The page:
|Term of office|
May 28, 1937 - 1940
|Political party||Conservative Party|
|Preceded by||Stanley Baldwin|
|Succeeded by||Winston Churchill|
|Spouse||Ann Vere Cole|
Neville Chamberlain (March 18, 1869 - November 9, 1940) was the Prime Minister of the United Kingdom of Great Britain and Northern Ireland from May 27, 1937 to May 10, 1940. Chamberlain belonged to and was Leader of the Conservative Party. Chamberlain, together with France's Edouard Daladier, signed the Munich pact with Germany. This allowed Germany to annex the Sudetenland in exchange for a promise of peace. Chamberlain received a hero's welcome upon his return to Great Britain, declaring that the pact had provided "peace in our time." However, he also immediately took steps to bring the British armed forces into a state of readiness for war, implying that he himself knew that war was imminent. Hitler looked upon Chamberlain as an extremely wily character, and felt that he had been cheated out of war.
Not long after, Hitler took all of Czechoslovakia and then invaded Poland, starting World War II. In the spring of 1940, following British and French reverses in Norway, Chamberlain resigned and Winston Churchill became Prime Minister.
Criticism of his European statesmanship
Thomas Sowell wrote:
- No leader of a democratic nation was ever more popular than British Prime Minister Neville Chamberlain -- wildly cheered in the House of Commons by opposition parties as well as his own -- when he returned from negotiations in Munich in 1938, waving an agreement and declaring that it meant "peace in our time." We know now how short that time was. Less than a year later, World War II began in Europe and spread across the planet, killing tens of millions of people and reducing many cities to rubble in Europe and Asia. Looking back after that war, Winston Churchill said, "There was never a war in all history easier to prevent by timely action." The earlier it was done, the less it would have cost. At one point, Hitler could have been stopped in his tracks "without the firing of a single shot," Churchill said.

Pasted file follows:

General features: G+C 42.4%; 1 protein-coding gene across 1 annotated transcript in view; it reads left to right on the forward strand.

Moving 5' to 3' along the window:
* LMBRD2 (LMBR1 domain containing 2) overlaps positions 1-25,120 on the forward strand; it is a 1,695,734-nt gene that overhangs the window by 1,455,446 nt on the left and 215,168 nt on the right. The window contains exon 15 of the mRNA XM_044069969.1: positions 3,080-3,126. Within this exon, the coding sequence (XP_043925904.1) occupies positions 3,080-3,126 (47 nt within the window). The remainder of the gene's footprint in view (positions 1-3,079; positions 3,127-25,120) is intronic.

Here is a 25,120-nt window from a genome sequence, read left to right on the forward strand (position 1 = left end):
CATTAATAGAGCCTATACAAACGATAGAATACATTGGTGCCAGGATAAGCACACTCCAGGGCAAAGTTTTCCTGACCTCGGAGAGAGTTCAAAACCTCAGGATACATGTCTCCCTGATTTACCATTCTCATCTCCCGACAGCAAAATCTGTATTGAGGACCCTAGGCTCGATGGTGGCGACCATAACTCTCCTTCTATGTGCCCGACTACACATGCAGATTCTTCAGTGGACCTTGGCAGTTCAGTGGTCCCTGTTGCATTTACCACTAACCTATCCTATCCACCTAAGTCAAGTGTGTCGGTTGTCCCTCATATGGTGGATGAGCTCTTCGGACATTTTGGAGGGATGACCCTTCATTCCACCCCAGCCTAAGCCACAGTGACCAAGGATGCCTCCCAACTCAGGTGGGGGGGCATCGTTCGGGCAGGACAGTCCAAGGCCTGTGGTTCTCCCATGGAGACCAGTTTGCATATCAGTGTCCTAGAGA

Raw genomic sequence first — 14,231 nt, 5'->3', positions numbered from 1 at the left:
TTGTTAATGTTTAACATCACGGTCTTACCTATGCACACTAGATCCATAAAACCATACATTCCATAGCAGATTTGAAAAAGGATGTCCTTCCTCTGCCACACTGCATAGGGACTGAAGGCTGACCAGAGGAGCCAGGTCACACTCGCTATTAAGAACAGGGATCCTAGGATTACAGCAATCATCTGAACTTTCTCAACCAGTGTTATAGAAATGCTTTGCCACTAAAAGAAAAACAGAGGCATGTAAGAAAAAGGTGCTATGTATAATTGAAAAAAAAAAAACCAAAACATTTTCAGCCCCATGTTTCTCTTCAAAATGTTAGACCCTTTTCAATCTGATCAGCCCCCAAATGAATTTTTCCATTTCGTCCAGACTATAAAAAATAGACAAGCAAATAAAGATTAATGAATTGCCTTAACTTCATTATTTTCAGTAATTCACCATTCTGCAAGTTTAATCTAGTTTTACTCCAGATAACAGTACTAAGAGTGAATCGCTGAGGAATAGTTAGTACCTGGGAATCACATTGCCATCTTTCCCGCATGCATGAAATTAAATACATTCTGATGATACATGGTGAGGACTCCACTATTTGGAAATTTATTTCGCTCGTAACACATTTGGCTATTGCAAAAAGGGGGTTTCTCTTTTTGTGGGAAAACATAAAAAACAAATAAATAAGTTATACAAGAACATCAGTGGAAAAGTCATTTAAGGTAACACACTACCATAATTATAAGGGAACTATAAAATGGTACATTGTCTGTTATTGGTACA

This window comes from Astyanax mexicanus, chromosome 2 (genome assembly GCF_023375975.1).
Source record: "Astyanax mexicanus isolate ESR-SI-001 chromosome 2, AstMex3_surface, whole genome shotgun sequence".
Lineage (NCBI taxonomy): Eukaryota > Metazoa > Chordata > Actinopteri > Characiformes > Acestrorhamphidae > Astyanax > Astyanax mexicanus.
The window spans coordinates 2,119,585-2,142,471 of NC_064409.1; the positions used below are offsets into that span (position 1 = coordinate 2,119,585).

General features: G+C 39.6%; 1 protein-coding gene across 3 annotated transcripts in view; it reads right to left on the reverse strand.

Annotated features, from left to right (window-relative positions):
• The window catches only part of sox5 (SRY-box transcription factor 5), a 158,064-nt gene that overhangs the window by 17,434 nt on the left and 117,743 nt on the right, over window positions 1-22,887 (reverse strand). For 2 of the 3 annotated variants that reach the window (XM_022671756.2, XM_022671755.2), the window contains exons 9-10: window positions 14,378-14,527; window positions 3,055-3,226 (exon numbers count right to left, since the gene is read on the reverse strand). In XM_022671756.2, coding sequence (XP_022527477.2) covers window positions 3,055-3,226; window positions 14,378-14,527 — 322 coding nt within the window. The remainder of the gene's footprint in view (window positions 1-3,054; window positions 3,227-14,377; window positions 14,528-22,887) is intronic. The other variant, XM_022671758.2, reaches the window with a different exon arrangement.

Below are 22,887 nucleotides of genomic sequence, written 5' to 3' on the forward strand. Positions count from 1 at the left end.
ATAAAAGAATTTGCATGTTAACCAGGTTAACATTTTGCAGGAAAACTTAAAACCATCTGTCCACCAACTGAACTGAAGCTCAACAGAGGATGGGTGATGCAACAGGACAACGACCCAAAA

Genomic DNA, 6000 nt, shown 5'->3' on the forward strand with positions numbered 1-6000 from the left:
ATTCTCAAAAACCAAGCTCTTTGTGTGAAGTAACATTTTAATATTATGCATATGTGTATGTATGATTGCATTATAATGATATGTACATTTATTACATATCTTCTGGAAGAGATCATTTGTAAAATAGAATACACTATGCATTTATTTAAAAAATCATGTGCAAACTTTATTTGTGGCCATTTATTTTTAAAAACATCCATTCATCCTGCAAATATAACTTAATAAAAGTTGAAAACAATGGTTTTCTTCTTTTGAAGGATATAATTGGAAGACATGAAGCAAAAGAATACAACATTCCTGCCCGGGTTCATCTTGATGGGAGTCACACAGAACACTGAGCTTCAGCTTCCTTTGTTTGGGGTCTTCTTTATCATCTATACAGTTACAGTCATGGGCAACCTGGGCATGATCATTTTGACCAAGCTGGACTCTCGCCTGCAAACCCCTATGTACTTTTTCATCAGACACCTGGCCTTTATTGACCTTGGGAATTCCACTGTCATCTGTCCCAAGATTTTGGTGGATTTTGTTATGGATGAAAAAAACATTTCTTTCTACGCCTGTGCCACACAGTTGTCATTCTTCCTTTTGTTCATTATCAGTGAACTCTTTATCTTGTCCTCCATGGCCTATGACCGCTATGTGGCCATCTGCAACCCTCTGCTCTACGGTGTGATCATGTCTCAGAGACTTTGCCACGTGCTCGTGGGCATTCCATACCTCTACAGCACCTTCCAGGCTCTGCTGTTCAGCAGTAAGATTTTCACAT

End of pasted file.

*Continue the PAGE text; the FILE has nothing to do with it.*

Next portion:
Chamberlain's disastrous foreign policy and inept conduct of the first months of World War II overshadowed a lifetime of achievement before his comparatively short tenure as Premier, particularly in the field of domestic policy. As Minister of Health twice and in a long period of office as Chancellor of the Exchequer, his achievements included landmark reforms of local government finance, improvement of conditions in factories, establishment of the basis of a welfare state, repayment of much the National Debt from the Great War and technological modernisation of British industry. Consequently, he is generally rated as one of the most significant UK government ministers of the 20th century. Ironically, the economic strength achieved by Chamberlain's domestic reforms in peacetime placed Britain in a strong position to resist Germany when war broke out. He remained respected in Parliament and the country even after his fall from Prime Ministerial office, and was in charge of home policy in the Churchill government until shortly before his death in 1941.